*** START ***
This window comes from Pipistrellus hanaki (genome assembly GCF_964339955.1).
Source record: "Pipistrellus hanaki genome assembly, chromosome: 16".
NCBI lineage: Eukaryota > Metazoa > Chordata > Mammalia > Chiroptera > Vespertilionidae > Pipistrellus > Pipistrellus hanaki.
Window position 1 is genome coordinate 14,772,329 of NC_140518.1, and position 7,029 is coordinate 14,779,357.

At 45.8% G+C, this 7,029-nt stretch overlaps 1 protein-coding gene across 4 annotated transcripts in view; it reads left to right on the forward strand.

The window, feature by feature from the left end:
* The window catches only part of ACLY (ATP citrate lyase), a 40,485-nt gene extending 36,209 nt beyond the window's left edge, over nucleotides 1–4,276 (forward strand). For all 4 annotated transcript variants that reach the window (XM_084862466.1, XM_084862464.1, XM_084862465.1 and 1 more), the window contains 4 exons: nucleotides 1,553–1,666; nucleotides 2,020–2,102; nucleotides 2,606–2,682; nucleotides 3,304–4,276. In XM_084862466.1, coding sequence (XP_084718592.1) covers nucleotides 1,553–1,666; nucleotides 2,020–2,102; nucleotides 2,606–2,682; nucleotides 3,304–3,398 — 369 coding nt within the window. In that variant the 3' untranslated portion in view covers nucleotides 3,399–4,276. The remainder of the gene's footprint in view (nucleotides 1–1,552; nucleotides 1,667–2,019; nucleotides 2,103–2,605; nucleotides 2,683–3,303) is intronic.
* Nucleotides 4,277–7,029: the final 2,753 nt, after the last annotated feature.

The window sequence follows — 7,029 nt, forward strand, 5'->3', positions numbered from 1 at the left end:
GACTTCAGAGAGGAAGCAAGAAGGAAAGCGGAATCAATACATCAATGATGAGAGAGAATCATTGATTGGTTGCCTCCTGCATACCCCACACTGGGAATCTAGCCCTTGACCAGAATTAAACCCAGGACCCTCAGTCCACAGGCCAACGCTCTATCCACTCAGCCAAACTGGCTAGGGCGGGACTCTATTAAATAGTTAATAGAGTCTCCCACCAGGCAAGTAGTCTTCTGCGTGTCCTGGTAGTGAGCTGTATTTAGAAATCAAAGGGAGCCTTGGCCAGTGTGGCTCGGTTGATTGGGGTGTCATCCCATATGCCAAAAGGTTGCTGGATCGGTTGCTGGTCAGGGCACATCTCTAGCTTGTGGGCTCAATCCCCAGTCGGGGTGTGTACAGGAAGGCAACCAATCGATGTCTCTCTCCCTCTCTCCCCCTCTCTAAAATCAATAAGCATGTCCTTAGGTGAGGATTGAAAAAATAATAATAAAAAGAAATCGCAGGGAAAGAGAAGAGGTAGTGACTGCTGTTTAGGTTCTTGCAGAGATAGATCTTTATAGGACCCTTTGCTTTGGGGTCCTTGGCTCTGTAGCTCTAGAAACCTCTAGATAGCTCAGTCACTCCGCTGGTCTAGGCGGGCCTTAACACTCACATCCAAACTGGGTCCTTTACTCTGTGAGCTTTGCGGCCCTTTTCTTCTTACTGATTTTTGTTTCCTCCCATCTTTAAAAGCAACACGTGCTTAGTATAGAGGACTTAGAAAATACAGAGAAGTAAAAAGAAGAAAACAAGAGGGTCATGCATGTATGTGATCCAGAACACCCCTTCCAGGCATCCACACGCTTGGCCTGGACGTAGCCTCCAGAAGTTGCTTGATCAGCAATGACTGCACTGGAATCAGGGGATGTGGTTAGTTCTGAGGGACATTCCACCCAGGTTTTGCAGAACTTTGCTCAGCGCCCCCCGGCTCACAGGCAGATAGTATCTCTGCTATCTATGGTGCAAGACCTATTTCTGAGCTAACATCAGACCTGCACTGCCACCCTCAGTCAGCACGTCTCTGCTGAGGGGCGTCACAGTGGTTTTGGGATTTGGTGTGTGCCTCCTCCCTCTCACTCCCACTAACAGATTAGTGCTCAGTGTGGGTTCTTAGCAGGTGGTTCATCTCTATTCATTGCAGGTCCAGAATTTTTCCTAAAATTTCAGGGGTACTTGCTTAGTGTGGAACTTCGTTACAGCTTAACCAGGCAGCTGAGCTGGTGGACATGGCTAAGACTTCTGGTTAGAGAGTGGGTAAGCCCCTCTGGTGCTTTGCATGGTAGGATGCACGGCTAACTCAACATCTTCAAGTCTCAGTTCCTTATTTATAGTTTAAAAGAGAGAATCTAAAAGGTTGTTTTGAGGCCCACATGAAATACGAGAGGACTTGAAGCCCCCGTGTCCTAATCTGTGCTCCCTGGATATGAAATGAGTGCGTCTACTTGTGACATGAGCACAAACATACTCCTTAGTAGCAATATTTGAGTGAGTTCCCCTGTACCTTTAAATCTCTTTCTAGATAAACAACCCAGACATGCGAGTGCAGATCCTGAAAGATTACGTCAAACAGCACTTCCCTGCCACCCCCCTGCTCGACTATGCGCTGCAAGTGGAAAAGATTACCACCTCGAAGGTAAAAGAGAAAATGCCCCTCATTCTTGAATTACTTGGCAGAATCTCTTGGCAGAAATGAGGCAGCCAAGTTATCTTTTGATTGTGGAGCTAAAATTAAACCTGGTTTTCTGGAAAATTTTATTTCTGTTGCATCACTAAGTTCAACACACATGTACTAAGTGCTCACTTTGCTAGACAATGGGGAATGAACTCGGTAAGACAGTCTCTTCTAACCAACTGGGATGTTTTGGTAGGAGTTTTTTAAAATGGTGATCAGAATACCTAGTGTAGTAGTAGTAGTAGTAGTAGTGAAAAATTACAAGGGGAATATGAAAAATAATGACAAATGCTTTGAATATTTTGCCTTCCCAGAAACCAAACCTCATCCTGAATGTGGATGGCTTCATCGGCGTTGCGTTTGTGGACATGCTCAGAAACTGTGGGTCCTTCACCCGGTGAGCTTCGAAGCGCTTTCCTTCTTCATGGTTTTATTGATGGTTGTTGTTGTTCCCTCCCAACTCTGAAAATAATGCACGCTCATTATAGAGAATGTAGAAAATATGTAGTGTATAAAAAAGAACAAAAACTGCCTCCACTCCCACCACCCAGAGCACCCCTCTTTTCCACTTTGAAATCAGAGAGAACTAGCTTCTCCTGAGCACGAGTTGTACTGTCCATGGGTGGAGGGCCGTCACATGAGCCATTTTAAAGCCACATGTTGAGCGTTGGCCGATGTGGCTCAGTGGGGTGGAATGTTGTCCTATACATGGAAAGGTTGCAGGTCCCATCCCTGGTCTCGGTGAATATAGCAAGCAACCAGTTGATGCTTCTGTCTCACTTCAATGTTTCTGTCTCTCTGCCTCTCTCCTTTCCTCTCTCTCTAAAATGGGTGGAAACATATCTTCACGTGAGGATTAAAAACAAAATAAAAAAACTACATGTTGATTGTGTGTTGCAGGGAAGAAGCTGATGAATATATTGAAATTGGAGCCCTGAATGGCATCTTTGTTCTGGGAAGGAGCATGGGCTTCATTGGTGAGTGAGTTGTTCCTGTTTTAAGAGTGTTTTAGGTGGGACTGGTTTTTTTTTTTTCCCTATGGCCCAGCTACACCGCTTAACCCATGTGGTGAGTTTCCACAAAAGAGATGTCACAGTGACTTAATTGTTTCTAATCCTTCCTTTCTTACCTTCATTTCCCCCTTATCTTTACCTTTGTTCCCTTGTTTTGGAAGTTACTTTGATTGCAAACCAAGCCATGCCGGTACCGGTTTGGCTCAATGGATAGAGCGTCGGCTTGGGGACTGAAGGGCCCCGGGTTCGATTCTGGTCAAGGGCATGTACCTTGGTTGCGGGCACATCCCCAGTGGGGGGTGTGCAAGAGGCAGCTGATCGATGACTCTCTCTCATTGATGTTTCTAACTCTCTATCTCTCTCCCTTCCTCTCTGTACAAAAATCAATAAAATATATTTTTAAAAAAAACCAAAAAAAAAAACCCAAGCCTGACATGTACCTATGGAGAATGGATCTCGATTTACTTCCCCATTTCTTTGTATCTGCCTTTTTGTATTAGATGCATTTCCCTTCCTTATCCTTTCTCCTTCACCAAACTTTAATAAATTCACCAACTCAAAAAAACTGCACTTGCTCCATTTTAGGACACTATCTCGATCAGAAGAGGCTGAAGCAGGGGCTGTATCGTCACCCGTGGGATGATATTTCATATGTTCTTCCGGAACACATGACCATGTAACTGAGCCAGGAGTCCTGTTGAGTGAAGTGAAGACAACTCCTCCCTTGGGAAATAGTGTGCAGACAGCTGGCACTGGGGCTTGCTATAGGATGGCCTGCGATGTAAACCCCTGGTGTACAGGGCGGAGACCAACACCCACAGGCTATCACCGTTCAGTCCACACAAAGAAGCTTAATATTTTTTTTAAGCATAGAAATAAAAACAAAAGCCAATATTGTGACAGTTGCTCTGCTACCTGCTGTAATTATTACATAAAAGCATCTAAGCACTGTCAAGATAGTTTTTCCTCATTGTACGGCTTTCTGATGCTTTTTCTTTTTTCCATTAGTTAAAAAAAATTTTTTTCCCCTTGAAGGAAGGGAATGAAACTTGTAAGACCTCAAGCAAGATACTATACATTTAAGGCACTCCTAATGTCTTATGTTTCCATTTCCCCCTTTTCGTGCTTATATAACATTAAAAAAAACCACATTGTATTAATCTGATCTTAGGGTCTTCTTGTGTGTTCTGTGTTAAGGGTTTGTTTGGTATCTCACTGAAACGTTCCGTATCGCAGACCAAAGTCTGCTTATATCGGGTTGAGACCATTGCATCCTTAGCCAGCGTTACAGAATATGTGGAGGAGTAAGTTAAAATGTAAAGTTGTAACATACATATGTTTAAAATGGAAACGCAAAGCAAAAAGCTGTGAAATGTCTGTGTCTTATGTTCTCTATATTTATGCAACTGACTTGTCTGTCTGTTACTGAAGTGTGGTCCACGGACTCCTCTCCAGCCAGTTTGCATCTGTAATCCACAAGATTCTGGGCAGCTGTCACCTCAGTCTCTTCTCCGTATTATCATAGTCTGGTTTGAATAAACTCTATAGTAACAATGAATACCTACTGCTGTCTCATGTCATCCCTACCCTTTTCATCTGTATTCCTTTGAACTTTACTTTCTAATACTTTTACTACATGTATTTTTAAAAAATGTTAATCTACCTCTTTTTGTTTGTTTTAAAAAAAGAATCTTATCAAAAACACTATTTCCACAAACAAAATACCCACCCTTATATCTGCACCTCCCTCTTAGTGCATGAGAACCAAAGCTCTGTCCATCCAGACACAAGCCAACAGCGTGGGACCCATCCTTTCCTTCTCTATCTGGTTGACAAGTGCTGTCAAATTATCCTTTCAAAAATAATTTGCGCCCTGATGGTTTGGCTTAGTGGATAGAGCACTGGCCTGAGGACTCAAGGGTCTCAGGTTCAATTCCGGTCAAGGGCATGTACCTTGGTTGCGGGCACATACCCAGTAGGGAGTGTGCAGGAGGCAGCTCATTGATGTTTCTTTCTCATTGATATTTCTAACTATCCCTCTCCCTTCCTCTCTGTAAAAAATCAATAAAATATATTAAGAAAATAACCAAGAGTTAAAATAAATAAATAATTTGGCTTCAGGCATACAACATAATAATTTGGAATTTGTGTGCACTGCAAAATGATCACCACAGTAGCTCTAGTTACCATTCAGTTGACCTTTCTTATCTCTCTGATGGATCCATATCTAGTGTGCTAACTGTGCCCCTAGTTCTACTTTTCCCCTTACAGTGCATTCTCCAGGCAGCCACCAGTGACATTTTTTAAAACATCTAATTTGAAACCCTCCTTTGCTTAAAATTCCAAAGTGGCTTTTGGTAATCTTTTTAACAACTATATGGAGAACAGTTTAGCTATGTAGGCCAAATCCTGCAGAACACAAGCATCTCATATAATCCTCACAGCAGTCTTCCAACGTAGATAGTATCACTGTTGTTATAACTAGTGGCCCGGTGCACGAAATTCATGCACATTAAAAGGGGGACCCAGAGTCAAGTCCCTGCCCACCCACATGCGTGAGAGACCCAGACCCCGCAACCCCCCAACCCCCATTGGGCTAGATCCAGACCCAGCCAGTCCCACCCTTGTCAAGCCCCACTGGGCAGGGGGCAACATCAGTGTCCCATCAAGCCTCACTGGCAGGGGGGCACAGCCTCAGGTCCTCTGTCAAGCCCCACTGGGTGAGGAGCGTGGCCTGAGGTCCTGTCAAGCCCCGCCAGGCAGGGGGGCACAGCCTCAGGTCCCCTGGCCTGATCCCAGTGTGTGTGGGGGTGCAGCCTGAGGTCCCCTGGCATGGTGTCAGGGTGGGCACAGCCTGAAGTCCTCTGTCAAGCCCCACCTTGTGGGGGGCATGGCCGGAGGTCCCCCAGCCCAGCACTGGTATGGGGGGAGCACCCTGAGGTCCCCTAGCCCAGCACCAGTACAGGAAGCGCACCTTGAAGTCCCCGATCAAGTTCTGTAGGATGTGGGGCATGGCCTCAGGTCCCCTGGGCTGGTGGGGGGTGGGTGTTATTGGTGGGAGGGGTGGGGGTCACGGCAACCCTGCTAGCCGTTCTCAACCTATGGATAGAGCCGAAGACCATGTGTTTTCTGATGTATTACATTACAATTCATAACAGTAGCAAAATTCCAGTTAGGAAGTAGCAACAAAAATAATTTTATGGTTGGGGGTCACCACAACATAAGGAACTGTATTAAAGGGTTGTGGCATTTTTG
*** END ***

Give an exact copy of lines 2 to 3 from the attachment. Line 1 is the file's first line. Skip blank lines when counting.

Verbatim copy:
Source record: "Pipistrellus hanaki genome assembly, chromosome: 16".
NCBI lineage: Eukaryota > Metazoa > Chordata > Mammalia > Chiroptera > Vespertilionidae > Pipistrellus > Pipistrellus hanaki.